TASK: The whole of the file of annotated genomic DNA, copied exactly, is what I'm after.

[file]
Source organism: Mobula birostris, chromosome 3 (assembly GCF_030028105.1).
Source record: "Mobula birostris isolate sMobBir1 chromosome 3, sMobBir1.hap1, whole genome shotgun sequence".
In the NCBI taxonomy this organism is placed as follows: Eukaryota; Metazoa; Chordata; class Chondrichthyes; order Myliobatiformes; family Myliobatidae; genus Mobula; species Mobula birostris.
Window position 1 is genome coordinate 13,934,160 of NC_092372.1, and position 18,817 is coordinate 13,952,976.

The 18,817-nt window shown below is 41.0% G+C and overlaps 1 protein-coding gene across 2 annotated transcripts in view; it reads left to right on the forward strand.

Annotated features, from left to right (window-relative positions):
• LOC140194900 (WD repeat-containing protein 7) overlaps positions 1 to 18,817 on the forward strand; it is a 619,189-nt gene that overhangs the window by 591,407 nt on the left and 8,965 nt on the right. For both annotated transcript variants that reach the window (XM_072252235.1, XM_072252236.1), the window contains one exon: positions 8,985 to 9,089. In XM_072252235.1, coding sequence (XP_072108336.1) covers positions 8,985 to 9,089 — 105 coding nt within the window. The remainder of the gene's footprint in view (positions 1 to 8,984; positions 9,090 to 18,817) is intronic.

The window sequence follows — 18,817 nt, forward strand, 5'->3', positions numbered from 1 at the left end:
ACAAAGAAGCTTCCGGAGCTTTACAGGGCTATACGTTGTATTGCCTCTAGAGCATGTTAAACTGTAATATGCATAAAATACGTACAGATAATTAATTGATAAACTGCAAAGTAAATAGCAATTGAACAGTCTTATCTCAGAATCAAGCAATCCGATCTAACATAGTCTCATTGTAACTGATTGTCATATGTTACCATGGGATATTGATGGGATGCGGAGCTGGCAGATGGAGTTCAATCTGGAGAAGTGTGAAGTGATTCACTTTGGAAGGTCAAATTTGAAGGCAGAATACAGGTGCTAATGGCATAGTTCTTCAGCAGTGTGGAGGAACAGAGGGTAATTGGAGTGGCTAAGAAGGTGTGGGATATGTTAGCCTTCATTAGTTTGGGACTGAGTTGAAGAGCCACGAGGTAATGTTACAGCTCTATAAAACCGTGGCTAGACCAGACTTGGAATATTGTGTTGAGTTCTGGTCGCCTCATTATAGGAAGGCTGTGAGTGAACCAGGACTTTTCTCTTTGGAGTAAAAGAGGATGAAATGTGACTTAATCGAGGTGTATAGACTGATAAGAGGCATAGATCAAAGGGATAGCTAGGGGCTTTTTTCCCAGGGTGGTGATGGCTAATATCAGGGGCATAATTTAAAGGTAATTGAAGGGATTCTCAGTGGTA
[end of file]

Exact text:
Source organism: Mobula birostris, chromosome 3 (assembly GCF_030028105.1).
Source record: "Mobula birostris isolate sMobBir1 chromosome 3, sMobBir1.hap1, whole genome shotgun sequence".
In the NCBI taxonomy this organism is placed as follows: Eukaryota; Metazoa; Chordata; class Chondrichthyes; order Myliobatiformes; family Myliobatidae; genus Mobula; species Mobula birostris.
Window position 1 is genome coordinate 13,934,160 of NC_092372.1, and position 18,817 is coordinate 13,952,976.

The 18,817-nt window shown below is 41.0% G+C and overlaps 1 protein-coding gene across 2 annotated transcripts in view; it reads left to right on the forward strand.

Annotated features, from left to right (window-relative positions):
• LOC140194900 (WD repeat-containing protein 7) overlaps positions 1 to 18,817 on the forward strand; it is a 619,189-nt gene that overhangs the window by 591,407 nt on the left and 8,965 nt on the right. For both annotated transcript variants that reach the window (XM_072252235.1, XM_072252236.1), the window contains one exon: positions 8,985 to 9,089. In XM_072252235.1, coding sequence (XP_072108336.1) covers positions 8,985 to 9,089 — 105 coding nt within the window. The remainder of the gene's footprint in view (positions 1 to 8,984; positions 9,090 to 18,817) is intronic.

The window sequence follows — 18,817 nt, forward strand, 5'->3', positions numbered from 1 at the left end:
ACAAAGAAGCTTCCGGAGCTTTACAGGGCTATACGTTGTATTGCCTCTAGAGCATGTTAAACTGTAATATGCATAAAATACGTACAGATAATTAATTGATAAACTGCAAAGTAAATAGCAATTGAACAGTCTTATCTCAGAATCAAGCAATCCGATCTAACATAGTCTCATTGTAACTGATTGTCATATGTTACCATGGGATATTGATGGGATGCGGAGCTGGCAGATGGAGTTCAATCTGGAGAAGTGTGAAGTGATTCACTTTGGAAGGTCAAATTTGAAGGCAGAATACAGGTGCTAATGGCATAGTTCTTCAGCAGTGTGGAGGAACAGAGGGTAATTGGAGTGGCTAAGAAGGTGTGGGATATGTTAGCCTTCATTAGTTTGGGACTGAGTTGAAGAGCCACGAGGTAATGTTACAGCTCTATAAAACCGTGGCTAGACCAGACTTGGAATATTGTGTTGAGTTCTGGTCGCCTCATTATAGGAAGGCTGTGAGTGAACCAGGACTTTTCTCTTTGGAGTAAAAGAGGATGAAATGTGACTTAATCGAGGTGTATAGACTGATAAGAGGCATAGATCAAAGGGATAGCTAGGGGCTTTTTTCCCAGGGTGGTGATGGCTAATATCAGGGGCATAATTTAAAGGTAATTGAAGGGATTCTCAGTGGTA